Thursday, February 25, 2016

Open Letter to Tim Cook: Privacy Vs. The Illusion of Privacy

Over the past few weeks we have seen a lot of debate over the ongoing fight between Apple, the FBI and the DOJ over a request being made of Apple to help bypass security software on a specific iPhone 5C once used by known terrorists Syed Farook, the man who with his wife shot 36 people and killed 14. By now most of us have taken up our sides and formed our opinions, with many of us ardently supporting our positions.

Just this past week I expressed several thoughts, concerns and questions when I asked why we fear our government, yet embrace corporations? I now realize that I have been looking at this from the wrong position the entire time. No, I do not now support Apple's position over the government's, I just realized that we are focused on the wrong aspects of this case.

I initially thought my question should be: Why is it that we should trust Apple over the government? Or give Apple the power to completely dismiss the government when they are making what appears to be a totally legitimate lawful request? 

I now realize the question we really should be asking is not why should the government want or need access to our data, but why isn't our government fighting for our privacy and limiting the amount of data that companies like Apple collect on us? After all it is the government's job, not Apple's, to protect the public trust. 

Like it or not our government is bound by the Constitution, our laws, Congress and the 
Supreme Court. They are the one's that have true public accountability, not Apple. Apple holds carte blanche on what it decides to do with your data it collects, not the government. Now of course we can argue government over-reach, misuses of information and the government's ability to reach far beyond anything Apple can do to you and of course those are all valid concerns.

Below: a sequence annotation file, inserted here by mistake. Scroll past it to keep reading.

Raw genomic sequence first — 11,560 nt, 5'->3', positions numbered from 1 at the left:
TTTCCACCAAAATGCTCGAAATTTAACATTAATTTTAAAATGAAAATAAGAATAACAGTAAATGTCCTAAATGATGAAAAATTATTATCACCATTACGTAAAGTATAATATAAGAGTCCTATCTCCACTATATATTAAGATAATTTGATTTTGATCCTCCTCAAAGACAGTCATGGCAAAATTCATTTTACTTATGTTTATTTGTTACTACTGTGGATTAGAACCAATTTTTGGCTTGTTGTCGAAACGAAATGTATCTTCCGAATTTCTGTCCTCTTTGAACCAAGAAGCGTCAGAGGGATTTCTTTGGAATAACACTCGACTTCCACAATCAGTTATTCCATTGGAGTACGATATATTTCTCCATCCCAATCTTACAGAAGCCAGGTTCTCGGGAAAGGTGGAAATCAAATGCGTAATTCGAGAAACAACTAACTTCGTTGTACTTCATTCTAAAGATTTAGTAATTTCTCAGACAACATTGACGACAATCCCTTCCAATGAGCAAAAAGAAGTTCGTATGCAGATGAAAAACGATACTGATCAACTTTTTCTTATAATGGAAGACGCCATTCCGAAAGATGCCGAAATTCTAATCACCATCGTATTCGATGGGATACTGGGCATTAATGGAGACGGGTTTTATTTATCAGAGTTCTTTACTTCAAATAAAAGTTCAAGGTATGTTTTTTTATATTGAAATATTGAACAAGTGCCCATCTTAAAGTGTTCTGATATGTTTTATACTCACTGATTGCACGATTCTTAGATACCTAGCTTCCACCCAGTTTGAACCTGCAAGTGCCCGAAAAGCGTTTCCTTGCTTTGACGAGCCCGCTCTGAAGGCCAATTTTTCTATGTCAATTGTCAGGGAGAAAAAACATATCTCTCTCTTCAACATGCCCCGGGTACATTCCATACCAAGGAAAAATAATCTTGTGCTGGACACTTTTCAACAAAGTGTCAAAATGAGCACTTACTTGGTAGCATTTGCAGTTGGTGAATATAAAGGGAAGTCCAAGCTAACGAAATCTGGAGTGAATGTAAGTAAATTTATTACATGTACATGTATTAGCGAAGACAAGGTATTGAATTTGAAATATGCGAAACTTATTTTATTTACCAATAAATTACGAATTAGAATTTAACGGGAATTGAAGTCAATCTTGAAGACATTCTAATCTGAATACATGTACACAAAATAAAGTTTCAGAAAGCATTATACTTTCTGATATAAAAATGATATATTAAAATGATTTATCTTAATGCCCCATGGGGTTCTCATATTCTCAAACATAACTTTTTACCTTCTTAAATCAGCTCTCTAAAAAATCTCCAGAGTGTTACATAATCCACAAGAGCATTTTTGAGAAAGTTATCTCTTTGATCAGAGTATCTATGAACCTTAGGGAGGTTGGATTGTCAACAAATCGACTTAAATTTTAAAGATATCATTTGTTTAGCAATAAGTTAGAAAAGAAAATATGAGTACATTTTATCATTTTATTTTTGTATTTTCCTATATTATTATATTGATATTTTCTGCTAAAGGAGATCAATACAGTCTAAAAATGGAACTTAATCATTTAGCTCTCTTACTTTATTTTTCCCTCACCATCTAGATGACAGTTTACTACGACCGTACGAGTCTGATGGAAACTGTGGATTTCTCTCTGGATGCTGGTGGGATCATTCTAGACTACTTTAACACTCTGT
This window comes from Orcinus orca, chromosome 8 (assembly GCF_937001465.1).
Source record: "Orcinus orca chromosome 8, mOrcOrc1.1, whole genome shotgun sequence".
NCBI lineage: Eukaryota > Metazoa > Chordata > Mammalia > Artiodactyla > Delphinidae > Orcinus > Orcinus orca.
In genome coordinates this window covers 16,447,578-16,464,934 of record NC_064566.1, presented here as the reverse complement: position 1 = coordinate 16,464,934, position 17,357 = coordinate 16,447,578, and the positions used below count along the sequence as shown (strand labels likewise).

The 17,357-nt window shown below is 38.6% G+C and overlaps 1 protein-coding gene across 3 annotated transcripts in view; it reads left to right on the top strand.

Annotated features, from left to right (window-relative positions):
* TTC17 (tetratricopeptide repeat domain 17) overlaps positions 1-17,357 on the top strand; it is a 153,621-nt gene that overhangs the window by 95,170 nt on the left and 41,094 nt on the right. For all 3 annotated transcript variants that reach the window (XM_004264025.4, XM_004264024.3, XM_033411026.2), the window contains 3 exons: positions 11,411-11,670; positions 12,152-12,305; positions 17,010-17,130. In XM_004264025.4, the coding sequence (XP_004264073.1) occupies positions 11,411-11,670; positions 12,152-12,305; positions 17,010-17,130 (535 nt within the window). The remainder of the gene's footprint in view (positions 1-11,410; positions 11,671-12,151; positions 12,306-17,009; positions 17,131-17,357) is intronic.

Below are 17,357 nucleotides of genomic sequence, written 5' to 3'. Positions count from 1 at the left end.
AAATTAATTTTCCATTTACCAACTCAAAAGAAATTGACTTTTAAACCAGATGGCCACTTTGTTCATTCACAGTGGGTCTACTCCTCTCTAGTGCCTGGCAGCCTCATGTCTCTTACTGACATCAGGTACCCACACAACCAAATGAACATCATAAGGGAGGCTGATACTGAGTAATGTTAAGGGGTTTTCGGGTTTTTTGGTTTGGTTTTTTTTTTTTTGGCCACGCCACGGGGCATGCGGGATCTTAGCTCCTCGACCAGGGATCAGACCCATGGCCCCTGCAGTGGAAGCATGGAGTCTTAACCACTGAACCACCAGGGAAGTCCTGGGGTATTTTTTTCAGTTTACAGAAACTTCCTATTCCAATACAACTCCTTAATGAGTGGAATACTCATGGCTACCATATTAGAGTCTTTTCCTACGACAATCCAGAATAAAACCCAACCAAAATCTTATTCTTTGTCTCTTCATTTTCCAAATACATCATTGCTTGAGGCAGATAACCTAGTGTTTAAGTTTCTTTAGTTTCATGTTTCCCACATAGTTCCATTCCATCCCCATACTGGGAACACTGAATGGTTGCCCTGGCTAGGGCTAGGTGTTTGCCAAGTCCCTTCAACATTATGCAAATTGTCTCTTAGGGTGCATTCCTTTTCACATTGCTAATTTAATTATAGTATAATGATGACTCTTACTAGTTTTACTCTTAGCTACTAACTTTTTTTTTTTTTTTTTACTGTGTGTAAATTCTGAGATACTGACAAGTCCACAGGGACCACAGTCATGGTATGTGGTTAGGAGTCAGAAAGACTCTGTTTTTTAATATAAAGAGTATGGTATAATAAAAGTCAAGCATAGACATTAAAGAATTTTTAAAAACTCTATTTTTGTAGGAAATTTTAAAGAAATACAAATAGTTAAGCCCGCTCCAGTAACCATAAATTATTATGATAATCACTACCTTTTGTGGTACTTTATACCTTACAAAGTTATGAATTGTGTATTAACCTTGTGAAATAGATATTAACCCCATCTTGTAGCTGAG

But think of this, Apple has for years collected all this data on you, and can still be compelled to share what it has collected. Double that with their lack of accountability for how they decide to share that data and with whom, and you see my issue!

So if Apple comes out on top in this case all we end up with is the illusion of privacy, not actual privacy. Companies like Apple, Google, Facebook and Microsoft will still be collecting that data and the government will still have some ability to subpoena what is being collected!

Tim Cook has gone on record stating that, "All that information needs to be protected from hackers and criminals who want to access it, steal it, and use it without our knowledge or permission. Compromising the security of our personal information can ultimately put our personal safety at risk."

Well Mr Cook if you are truly about working for the public interest and working on doing the right thing when it comes to privacy and security then I ask you this: Why does your company continue to collect our personal private data for its unadulterated use by your company? Why is it every iPhone user is so stringently tied to your services, services from which you collect large amounts of personal information? Information that includes everything from our private conversations to our photos, our music, our notes, our calendars and contacts, our financial information and health data, even where we have been and where we are going.

Tim Cook you say say, "Some things are hard, and some things are right and some things are both and this [battle over privacy] is one of those things."  If Apple truly wants to proclaims an ethical duty it has to protect the privacy and security of millions of iPhone users worldwide then why not allow those users to divorce themselves from Apple once they have purchased their devices? Why not make using your services opt-in instead of opt-out?

So yet again I ask!! Why is this so called 'battle' for privacy' not being spearheaded by our government on behalf of us all? And why is it that the focus is not about what our government may access, but what our corporations are collecting on every user out there? 

I don't think we shouldn't be fearful of a government that wants a key to the lock, what we should be fearful of is a company that wants both the lock and key!

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